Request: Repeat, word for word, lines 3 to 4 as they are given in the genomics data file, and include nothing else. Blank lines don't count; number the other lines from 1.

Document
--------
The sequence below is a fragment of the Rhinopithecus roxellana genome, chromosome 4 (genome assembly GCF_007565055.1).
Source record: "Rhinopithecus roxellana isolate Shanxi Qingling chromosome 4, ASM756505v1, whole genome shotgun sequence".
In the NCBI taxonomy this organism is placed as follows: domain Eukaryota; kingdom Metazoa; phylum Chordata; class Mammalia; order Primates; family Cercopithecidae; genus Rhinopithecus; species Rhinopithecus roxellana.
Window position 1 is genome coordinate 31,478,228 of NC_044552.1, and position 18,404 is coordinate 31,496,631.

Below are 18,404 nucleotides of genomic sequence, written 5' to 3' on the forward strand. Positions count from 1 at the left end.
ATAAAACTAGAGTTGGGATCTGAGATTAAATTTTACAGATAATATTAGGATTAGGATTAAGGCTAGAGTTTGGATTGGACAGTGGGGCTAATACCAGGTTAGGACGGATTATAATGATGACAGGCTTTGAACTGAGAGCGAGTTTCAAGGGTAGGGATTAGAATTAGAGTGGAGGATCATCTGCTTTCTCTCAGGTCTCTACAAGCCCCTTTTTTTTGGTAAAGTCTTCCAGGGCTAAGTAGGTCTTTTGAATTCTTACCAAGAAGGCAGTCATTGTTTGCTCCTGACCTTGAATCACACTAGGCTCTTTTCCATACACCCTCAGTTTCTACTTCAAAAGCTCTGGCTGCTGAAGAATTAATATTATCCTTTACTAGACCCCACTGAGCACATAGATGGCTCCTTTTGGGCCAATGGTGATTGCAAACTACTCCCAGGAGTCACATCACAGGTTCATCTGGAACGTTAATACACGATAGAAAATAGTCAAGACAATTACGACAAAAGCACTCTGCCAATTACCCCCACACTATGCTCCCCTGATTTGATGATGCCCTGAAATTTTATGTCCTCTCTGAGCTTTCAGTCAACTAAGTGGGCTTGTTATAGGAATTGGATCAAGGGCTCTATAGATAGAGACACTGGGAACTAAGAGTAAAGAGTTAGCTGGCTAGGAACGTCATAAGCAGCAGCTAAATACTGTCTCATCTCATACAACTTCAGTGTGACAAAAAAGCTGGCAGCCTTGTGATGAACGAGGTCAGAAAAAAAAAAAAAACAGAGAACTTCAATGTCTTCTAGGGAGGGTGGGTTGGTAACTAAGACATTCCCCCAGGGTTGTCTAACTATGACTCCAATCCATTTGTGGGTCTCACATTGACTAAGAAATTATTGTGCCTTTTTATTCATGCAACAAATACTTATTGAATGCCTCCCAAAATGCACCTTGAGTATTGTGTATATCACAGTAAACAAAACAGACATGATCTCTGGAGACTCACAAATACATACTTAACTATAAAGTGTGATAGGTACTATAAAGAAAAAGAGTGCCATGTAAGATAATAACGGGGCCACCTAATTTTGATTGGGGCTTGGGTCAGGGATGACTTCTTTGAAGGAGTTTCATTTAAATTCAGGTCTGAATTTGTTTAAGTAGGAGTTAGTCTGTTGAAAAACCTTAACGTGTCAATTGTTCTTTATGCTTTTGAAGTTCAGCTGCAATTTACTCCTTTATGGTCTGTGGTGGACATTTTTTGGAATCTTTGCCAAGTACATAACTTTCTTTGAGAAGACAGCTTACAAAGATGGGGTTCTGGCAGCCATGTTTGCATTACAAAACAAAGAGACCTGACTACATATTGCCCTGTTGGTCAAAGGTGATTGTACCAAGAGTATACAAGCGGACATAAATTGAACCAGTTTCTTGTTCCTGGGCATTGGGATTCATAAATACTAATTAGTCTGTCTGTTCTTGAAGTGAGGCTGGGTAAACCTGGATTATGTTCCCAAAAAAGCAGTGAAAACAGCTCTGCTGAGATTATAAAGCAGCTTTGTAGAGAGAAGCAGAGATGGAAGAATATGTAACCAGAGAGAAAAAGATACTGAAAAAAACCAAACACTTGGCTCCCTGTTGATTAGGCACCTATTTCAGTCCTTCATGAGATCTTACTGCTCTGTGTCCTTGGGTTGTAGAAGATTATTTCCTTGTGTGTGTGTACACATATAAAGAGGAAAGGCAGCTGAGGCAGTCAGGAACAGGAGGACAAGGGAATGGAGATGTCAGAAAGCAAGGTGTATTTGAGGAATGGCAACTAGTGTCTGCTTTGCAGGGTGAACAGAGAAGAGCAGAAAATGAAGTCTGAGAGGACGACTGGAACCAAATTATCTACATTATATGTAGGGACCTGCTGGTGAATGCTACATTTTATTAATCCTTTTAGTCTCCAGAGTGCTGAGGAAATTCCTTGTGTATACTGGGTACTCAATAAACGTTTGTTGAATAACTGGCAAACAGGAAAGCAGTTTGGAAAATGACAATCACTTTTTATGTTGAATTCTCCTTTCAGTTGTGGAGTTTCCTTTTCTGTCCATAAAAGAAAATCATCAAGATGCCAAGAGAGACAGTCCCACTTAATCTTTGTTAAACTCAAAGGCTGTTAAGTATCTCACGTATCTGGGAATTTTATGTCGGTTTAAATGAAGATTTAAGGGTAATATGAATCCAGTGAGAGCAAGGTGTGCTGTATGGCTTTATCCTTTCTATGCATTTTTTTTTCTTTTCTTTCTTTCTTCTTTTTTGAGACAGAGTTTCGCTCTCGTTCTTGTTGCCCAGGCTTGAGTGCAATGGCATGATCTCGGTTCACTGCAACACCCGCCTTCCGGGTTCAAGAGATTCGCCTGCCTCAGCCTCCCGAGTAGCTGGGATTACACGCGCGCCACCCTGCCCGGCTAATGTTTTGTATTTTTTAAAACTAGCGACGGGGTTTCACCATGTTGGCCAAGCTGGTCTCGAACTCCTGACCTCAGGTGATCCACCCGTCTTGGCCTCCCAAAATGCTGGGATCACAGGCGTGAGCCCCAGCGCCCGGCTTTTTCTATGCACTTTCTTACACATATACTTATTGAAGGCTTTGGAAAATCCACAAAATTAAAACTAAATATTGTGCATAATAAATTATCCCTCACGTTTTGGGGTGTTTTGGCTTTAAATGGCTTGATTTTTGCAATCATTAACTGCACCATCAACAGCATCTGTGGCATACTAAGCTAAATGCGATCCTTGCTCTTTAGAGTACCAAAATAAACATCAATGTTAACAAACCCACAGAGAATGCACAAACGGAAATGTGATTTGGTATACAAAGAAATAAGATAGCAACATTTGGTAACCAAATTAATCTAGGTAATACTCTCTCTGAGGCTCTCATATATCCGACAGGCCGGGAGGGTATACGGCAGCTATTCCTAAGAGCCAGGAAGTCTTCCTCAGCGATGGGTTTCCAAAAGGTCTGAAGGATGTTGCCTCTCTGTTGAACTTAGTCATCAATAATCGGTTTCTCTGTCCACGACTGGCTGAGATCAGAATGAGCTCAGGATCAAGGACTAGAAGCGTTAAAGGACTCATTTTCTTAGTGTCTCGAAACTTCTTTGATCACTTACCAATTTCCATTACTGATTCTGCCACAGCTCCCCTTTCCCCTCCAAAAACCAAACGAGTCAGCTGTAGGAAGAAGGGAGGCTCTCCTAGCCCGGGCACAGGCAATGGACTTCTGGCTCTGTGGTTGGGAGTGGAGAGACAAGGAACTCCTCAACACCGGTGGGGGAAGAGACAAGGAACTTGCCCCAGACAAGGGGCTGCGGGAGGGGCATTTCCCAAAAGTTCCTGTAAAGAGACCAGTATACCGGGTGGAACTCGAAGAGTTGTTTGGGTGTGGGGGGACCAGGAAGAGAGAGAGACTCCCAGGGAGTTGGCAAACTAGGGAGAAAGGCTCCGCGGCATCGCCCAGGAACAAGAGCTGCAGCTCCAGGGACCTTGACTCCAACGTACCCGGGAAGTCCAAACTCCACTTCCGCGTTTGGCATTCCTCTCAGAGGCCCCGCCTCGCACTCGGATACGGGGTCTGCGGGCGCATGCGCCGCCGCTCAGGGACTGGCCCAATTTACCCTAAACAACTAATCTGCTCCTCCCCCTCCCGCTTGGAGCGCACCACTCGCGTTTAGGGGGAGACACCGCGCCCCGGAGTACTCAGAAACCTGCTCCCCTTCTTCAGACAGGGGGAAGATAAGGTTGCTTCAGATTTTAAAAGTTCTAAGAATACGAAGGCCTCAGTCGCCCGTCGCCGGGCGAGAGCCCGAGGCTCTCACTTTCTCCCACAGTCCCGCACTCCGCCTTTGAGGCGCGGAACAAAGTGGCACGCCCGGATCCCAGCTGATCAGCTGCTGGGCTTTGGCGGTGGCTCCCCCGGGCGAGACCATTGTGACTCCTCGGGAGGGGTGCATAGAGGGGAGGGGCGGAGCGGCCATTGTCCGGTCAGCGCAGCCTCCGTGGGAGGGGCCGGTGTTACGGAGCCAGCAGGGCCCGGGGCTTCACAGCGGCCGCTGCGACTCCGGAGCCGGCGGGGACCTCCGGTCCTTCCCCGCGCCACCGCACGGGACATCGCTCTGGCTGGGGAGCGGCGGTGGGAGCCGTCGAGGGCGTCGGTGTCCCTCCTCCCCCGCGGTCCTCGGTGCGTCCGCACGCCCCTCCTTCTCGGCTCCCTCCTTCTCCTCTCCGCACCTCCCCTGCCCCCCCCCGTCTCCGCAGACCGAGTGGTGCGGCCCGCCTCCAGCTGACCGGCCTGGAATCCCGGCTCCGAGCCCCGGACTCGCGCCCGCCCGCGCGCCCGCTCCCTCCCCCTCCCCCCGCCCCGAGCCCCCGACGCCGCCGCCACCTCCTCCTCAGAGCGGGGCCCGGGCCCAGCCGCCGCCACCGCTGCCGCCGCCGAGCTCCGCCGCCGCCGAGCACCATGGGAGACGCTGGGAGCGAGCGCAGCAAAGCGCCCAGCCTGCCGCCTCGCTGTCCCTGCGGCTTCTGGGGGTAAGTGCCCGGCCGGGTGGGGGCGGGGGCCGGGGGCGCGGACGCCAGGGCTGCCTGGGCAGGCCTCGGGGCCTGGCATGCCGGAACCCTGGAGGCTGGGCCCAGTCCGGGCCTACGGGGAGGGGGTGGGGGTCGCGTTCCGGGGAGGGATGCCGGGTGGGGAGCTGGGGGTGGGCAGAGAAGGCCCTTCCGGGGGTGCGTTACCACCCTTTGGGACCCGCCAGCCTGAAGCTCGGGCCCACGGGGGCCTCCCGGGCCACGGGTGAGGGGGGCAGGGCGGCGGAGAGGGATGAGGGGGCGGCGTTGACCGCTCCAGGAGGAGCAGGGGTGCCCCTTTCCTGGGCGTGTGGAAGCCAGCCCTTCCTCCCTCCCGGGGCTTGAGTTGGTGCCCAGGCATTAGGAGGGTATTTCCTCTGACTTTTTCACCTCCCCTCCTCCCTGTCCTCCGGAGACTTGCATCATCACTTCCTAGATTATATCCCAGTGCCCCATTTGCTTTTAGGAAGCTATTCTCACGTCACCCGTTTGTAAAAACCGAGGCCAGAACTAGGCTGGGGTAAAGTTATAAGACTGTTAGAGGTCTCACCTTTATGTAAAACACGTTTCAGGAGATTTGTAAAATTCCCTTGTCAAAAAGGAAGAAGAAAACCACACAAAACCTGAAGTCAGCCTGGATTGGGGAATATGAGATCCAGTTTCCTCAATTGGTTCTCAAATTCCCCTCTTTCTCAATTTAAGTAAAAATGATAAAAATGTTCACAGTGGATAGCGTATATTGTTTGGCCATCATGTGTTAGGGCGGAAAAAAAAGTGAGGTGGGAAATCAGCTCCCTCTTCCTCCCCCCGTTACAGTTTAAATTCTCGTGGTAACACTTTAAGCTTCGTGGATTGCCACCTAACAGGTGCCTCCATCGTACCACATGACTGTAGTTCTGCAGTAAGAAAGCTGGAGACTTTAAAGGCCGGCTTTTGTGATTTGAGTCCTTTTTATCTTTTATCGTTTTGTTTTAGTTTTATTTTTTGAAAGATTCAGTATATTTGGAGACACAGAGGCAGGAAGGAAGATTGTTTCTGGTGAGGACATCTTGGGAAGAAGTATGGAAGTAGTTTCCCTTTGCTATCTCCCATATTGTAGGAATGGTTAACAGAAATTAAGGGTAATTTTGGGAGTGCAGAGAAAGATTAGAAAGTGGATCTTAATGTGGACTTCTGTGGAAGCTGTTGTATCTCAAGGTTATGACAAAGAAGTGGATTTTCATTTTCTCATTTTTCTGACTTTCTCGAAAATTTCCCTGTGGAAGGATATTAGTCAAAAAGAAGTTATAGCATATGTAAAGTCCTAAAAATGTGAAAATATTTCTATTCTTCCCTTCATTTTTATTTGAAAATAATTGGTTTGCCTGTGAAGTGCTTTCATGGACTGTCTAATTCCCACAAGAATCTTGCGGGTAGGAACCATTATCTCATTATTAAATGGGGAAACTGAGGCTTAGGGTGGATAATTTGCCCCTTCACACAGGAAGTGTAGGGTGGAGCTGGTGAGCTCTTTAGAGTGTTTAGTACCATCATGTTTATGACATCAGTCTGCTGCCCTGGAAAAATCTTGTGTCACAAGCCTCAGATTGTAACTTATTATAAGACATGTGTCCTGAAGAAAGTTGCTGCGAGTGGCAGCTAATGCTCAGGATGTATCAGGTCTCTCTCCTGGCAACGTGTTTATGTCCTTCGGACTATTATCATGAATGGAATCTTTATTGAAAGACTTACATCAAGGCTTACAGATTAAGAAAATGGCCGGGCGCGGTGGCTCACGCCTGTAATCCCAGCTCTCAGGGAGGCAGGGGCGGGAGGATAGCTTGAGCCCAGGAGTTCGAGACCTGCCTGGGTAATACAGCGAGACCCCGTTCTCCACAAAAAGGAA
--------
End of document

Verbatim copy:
In the NCBI taxonomy this organism is placed as follows: domain Eukaryota; kingdom Metazoa; phylum Chordata; class Mammalia; order Primates; family Cercopithecidae; genus Rhinopithecus; species Rhinopithecus roxellana.
Window position 1 is genome coordinate 31,478,228 of NC_044552.1, and position 18,404 is coordinate 31,496,631.